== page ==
Control but not elimination can be achieved by mechanical cutting but may spread the plant to new areas (van Oosterhout, 2007).
Glyphosate application may be a viable option in some situations but repeat applications will be required due to the plant's rhizomatous reserves (Government of South Australia, 2010). Gunasekera (2006) notes that Glyphosate causes the plant to heavily fragment and may contribute to its spread. Metsulfuron-methyl is the most effective chemical for Alternanthera philoxeroides suppression both on land and in water (Gunasekera, 2006; van Oosterhout, 2007) but it is not licensed for aquatic use in Ireland and an off label permit would have to be sought.
Van Oosterhout (2007) suggests the use of steam weeders effective to a depth of 24 inches for suppression prior to eradication.
Shallow fresh or brackish water including rivers, streams, ponds, lakes, canals, marshes, ditches and reservoirs. Also terrestrial settings such as riverbanks and agricultural lands. Can survive in semi-aquatic systems such as floodplains.
Alternanthera philoxeroides can be confused with A. sessilis. However, A. sessilis is an annual and its flowers are not held on a stalk (CABI, 2007).
Introduced to North and Central America, the Carribbean, Tropical Asia, Oceania and Europe. In Europe it is established in both France and Italy (Q-bank, 2017; EPPO, 2015; DAISIE, 2017).
Parana River Basin – Argentina, Brazil, Paraguay (EPPO, 2016).
Records submitted to Data Centre in 2022
The following map is interactive. If you would prefer to view it full screen then click here.
How can you help
Report any sightings to the National Biodiversity Data Centre. Do not purchase or plant in your garden. Dispose of any garden plants or weeds responsibly.
Australian Government (2003) Alligator weed (Alternanthera philoxeroides) weed management guide. https://www.environment.gov.au/biodiversity/invasive/weeds/publications/guidelines/wons/pubs/a-philoxeroides.pdf Site accessed 22 August 2017.
CABI (2015) Invasive Species Compendium. Datasheet report for Alternanthera philoxeroides (alligator weed). Wallingford, UK: CAB International. http://www.cabi.org/isc/datasheetreport?dsid=4403 Site accessed 22 August 2017.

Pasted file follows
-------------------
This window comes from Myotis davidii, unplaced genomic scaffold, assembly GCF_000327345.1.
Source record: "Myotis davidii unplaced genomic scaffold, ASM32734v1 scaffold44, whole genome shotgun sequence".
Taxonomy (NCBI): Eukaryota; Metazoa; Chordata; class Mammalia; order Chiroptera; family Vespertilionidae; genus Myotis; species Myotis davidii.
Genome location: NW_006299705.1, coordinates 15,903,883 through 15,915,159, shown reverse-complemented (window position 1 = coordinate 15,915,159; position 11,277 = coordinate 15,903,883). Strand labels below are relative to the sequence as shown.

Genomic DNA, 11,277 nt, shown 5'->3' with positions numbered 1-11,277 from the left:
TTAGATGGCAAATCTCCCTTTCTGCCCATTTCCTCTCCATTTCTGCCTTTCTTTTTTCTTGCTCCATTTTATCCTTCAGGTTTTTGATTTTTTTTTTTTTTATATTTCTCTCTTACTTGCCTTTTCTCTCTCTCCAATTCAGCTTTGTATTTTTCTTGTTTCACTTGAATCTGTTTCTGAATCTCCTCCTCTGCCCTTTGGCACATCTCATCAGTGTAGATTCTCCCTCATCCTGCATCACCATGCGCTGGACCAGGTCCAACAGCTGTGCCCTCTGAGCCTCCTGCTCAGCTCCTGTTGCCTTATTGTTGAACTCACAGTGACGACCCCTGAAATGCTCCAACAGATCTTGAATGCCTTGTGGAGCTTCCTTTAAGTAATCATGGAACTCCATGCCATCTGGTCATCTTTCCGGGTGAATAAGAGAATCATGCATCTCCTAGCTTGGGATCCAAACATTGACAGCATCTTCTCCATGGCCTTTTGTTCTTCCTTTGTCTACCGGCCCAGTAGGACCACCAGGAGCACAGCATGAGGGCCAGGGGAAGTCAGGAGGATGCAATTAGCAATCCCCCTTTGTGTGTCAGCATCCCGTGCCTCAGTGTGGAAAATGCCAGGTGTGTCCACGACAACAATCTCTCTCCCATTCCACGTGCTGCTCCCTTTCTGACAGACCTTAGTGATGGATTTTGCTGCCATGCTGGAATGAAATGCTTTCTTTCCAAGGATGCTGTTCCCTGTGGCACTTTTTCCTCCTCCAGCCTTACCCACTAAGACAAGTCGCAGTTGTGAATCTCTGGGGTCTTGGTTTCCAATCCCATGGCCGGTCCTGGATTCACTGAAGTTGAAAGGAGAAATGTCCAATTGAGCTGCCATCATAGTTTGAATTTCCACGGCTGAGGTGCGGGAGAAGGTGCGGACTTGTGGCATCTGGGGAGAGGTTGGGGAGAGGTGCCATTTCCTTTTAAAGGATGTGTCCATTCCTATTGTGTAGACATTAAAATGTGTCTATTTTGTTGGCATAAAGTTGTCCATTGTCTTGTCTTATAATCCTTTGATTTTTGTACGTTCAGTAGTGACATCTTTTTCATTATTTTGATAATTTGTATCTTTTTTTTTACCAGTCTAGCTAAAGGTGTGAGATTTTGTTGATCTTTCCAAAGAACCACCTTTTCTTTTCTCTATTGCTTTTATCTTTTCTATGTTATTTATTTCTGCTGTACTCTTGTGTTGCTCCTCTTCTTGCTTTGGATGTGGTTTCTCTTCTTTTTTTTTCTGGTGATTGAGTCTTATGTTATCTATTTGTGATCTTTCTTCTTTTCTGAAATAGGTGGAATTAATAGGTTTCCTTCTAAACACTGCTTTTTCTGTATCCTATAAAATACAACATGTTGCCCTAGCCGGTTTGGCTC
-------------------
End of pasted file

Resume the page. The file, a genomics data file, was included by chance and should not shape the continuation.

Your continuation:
DAISIE. (2017). Delivering Invasive Alien Species for Europe. European Invasive Alien Species Gateway. http://www.europe-aliens.org/speciesFactsheet.do?speciesId=6584 Site accessed 22 August 2017.
European and Mediterranean Plant Protection Organization (EPPO). (2016). Datasheets on pests recommended for regulation. Alternanthera philoxeroides (Mart.) Griseb. Bulletin, 46 (1). pp 8-13. https://gd.eppo.int/search?k=alternanthera+philoxeroides Site accessed 22 August 2017.
European and Mediterranean Plant Protection Organization (EPPO). (2015). Pest risk analysis for Alternanthera philoxeroides. EPPO, Paris. http://www.eppo.int/QUARANTINE/Pest_Risk_Analysis/PRA_intro.htm Site accessed 22 August 2017.
European Commission. (2017). Invasive Alien Species of Union Concern. European Union, Luxembourg.
Global Invasive Species Database (GISD). (2015). Species profile Alternanthera philoxeroides. http://www.iucngisd.org/gisd/speciesname/Alternanthera+philoxeroides Site accessed 22 August 2017.
Government of South Australia. (2010). Alligator weed (Alternanthera philoxeroides). http://www.pir.sa.gov.au/__data/assets/pdf_file/0007/137293/alligator_weed_policy.pdf Site accessed 22 August 2017.
Gunasekera, L; Ainsworth, N; Bonilla, J. (2006). Alligator weed eradication in Victoria – a developing success story. Fifteenth Australian Weeds Conference. Papers and Proceedings, Adelaide, South Australia, pp. 784-786. http://www.cabi.org/isc/FullTextPDF/2008/20083096027.pdf Site accessed 22 August 2017.
Q-bank. (2017). Alternanthera philoxeroides (Mart.) Griseb. Alligator weed. Factsheet. http://www.q-bank.eu/Plants/Factsheets/Alternanthera_philoxeroides_EN.pdf Site accessed 22 August 2017.
Van Oosterhout, Elissa. (2007). Alligator weed control manual: Eradication and suppression of alligator weed (Alternanthera philoxeroides) in Australia. NSW Department of Primary Industries. http://www.dpi.nsw.gov.au/__data/assets/pdf_file/0015/210444/alligator-weed-control-manual.pdf Site accessed 22 August 2017.
Weber, E. (2003) Invasive plant species of the World. A reference guide to Environmental weeds. CABI Publishing, 548p.
Its ability to colonise both fresh and brackish water as well as terrestrial locations make this a highly successful invasive species but its spread is currently limited by colder northern latitudes (EPPO, 2015). The European and Mediterranean Plant Protection Organisation (2015) warns that the countries most at risk are within the Mediterranean area. However, climate change may put Ireland at risk of future invasion (EPPO, 2015).